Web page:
“It’s a site for many community events, We have Sit-and-Stitch every Wednesday from noon to 2 p.m., every Thursday from 6 to 8 p.m. and the last Saturday of the month from 10 a.m. to 2 p.m. But people can just come back here and knit, and crochet and chat,” Reeves said
Reeves was born in Poulsbo and spent her first 20 years there. Home is where her grandmother, Peggy, taught the then12-year old to cast-on and knit.
“I would knit, knit, knit, knit, knit, and I would bring them back to her to get them off, because I didn’t know how. It was easier for her to do it and hand it back to me. I wasn’t going to say, ‘Please teach me,’ because I had someone to finish my stuff! Eventually, I did teach myself, but I have a lot of ugly stuff for about 10 years,” Reeves said.
Then she was on to Bellingham and Western Washington University to earn her undergraduate degree in psychology. She had planned to earn her master’s degree, too, but then came her husband, Brian, followed by two babies, a he, Nolan, and a she, Piper.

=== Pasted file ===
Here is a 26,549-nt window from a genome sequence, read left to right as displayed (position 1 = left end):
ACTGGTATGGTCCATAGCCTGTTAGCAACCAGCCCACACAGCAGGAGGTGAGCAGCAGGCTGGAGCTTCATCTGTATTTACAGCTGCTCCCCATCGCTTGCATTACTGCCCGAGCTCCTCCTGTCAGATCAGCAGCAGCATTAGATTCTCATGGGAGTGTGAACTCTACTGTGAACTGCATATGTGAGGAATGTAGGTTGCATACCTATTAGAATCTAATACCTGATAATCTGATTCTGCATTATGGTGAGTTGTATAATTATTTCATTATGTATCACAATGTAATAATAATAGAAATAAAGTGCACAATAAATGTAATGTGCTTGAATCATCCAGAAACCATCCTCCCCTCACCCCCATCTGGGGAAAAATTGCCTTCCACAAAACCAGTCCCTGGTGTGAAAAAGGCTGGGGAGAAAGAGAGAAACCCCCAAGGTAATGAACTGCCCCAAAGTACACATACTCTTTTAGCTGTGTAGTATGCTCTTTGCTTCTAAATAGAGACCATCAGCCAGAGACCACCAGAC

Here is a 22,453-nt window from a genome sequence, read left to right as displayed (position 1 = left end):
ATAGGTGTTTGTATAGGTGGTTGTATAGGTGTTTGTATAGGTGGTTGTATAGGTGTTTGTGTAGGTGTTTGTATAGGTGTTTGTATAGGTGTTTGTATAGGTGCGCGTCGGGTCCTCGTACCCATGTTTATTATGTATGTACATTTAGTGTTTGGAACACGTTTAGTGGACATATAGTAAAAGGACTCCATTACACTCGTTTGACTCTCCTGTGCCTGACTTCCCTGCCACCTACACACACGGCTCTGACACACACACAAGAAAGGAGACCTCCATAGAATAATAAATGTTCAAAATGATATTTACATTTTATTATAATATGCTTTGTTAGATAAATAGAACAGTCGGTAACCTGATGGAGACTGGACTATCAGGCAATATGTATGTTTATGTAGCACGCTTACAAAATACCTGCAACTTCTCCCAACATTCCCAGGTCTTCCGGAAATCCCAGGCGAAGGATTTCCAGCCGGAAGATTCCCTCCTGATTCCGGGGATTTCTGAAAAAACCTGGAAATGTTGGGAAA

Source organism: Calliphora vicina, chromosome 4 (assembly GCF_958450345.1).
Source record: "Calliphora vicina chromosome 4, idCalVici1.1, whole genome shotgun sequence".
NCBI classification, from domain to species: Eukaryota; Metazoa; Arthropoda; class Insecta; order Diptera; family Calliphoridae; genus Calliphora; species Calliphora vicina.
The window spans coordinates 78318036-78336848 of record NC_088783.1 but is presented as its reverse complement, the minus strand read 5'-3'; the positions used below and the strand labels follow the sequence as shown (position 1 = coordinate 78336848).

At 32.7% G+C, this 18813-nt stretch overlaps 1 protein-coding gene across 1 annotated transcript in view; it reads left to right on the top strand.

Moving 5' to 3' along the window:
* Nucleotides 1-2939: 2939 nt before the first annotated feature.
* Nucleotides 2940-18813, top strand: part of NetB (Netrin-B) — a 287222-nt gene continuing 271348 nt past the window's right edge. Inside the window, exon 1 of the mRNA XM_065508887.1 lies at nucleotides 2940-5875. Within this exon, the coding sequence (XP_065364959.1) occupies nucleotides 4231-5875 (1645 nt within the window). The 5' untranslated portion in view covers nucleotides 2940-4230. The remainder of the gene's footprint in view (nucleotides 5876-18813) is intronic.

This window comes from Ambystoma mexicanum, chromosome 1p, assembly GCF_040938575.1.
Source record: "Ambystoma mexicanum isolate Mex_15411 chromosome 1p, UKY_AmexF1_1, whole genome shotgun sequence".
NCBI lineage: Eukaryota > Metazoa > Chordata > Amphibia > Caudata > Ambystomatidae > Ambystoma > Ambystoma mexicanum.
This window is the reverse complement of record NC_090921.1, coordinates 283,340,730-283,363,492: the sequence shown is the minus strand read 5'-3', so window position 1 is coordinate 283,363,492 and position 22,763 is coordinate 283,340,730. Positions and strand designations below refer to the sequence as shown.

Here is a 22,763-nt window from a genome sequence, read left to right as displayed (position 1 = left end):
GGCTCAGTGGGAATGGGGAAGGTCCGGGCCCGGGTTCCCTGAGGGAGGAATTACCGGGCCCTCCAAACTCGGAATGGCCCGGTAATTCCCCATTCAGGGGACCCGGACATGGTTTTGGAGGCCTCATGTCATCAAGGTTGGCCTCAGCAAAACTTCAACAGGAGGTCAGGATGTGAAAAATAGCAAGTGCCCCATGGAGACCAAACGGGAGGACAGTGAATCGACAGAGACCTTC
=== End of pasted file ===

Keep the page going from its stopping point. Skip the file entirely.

“I like to say I used my degree on my children,’ Reeves said with a laugh.
She actually started her kitting business at home, selling her knit caps and such at shows and festivals.
And home is where Little Knitty got its name.
“I was tossing around names about years ago, and they were bad, bad puns, they were just bad. And I said to my husband, ‘I am being just a little nutty.’ And he said, ‘No, you’re being a little Kitty,’ and I was like, “That’s my name! My husband is so wonderful, he’s so supportive.”
“I like to tease people about the name we also do crochet. Turns out, ‘A Little Crotchety’ would not be a good business name,” Reeves added with a big laugh.
When Piper entered kindergarten in 2016, the there-to-fore stay-at-home mother decided, yeah, probably time to work outside the home.
The business opened officially in a corner of the Liberty Jane Doll shop at 218 East Main in 2016, where Liberty Jane distributed knitting and sewing patterns online, and Reeves designed knitwear for its dolls.
But Reeves, who had moved to Auburn with her family seven years before, had bigger ideas.